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Ps & Qs: Born in Aspen, but we still need to work for a living

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Oh, my gods, did you hear Emmanuel Macron’s speech?! I should have guessed! This whole ordeal of having a president with the ego of a small child, and a slack-ass nanny of a congress, has all been a plot to make us fall for the first responder on the scene —  the president of France. The French are trying to take over America: they want our broken healthcare system, our two-week paid vacations, and our 50-hours-a-week-worked-but-40-paid jobs!

Here in Carbondale, we’re seeing help wanted signs around town (and not just that old, sticky one that lives in the front window of the Pour House.) A shortage of labor at the minimum wage level can be a good thing because it can bump up pay levels for all residents, (just like a rising tide raises all boats) and then the income is poured right back into local businesses. Or, it can mean we’re going down the drain: no plumbers, no merchants, no artisans, just a bunch of wealthy ghouls perusing art galleries.

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My uncle says money is like manure; it works better if you spread it around. Uncle Charlie is the reason I am able to live in the valley where I was born, even though land sharks have forced a lot of locals out of the water. (There are still a few dinghies and san-pans floating around, but it’s hard to see them in between all the yachts.) I feel lucky to live here, but I’m not going to lie — sometimes I daydream about selling out and moving to Pango Pango, especially when I’m trying to turn left onto Highway 133.

I live in Satank, which is a lawless little suburb of Carbondale located in unincorporated Garfield County. The beauty of Satank is that we’re not in town, but we can walk there in twenty minutes. Now, Red Hill Lofts, LLC (APEHI is the sole member of the company) is planning to build employee housing on Dolores Way, which is currently the only way to access Satank. APEHI stands for Aspen Pitkin Employee Housing Inc. No doubt the land is more affordable than anything in Aspen, and with the bus stop right there it makes sense for commuting workers, but the intersection of Dolores Way and Highway 133 is in Garfield County, not Pitkin, and it’s maxed.

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By “maxed” I mean that intersection is a deathtrap. With all the commercial and residential traffic, plus the Community School drop off/pick up traffic twice a day, (those are your kids!) and the ambiguous section of bike/pedestrian path on both sides of the highway, it is like being teleported to Kathmandu for a few minutes and then- once safely through the intersection- returning to small mountain town traffic. We Satankers have been waving our arms and yelling about this for years, but we have failed to garner the attention of the lifeguards, i.e., the powers that be: Town of Carbondale, CDOT, RFTA. No one can agree on a plan for a safe, functional intersection, and now APEHI wants to add countless commuters to the chaos. That intersection needs more traffic like Ajax après-ski needs another grandma in glitter and spandex.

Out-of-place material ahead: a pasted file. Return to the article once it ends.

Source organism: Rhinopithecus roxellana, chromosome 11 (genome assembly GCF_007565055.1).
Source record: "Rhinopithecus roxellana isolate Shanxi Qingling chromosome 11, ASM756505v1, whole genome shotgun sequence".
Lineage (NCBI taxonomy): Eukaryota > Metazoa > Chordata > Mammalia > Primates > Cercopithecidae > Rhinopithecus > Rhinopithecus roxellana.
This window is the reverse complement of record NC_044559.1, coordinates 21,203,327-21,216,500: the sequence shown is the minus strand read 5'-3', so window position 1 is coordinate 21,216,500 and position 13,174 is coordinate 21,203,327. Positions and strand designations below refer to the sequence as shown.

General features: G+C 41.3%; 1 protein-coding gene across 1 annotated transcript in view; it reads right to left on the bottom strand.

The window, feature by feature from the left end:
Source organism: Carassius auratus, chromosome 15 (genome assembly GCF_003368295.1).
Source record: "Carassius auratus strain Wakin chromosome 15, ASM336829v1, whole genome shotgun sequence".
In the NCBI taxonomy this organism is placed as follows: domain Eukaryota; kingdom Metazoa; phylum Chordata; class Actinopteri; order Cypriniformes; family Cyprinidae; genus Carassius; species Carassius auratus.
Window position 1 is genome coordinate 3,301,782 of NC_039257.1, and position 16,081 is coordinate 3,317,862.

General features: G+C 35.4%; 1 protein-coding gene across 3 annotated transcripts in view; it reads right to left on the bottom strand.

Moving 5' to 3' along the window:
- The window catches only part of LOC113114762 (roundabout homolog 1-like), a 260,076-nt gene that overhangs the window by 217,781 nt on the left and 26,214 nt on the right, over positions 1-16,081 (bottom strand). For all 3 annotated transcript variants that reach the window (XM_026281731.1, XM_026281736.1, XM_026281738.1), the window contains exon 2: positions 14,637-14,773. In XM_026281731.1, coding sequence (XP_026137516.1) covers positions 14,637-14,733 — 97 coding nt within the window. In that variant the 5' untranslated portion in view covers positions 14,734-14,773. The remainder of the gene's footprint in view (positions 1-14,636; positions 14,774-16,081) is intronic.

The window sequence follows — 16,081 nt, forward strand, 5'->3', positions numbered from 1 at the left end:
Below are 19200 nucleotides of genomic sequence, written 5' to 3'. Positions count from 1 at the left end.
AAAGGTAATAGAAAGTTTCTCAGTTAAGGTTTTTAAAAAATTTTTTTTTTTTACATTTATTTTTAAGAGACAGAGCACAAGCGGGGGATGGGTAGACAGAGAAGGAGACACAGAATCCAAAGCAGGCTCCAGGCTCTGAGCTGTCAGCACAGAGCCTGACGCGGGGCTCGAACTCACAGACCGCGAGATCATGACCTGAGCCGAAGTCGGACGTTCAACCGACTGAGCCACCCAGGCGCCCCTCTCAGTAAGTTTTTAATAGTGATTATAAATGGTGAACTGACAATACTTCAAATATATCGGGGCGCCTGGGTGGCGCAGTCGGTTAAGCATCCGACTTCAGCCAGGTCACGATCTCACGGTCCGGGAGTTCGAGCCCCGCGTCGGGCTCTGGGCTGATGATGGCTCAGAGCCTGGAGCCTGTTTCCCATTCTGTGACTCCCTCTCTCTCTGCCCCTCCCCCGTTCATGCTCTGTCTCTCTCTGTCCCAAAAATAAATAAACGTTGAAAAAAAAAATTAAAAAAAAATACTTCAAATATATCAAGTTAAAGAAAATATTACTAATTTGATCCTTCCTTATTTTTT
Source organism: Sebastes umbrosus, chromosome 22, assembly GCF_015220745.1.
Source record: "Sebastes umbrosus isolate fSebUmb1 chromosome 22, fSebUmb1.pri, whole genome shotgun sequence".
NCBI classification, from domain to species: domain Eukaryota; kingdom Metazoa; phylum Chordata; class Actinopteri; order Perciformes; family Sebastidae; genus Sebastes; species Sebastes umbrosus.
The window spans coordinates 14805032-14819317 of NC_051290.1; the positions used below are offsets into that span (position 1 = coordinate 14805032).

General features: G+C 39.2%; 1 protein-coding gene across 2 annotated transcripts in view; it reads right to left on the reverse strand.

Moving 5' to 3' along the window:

Aspen continues to develop and add more premium-priced square footage inside the city limits; of course they have traffic problems. “The manual for holes is: when you are in one, stop digging.” – Pat Hunter.

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We cannot allow them to cast off their housing crisis on us just because our real estate prices are lower. Maybe it’s time for Aspen to build compact, high-rise employee housing instead of spacious, but empty most of the year, townhomes; eight to ten story buildings with underground parking, emergency stairwells, and rooftop gardens to grow vegetables, herbs, and edible grasses.

We all know that would go over like a turd in the tub, but isn’t it worth a little stink in your own bath to have locally housed employees? Carbondale needs affordable housing for our own employees to ensure we remain vibrant and functional, instead of turning into an amusement town full of empty homes with service industry workers that commute more than an hour each way. Of course, we could use the time to practice our French…

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Jeannie loves living in Satank, but she would consider moving back to Aspen if there was another bust like the one in 1893.

Editor’s note: For more information about the proposed development and APEHI — not to be confused with the Aspen Pitkin County Housing Authority — visit Proposed Red Hill Lofts.

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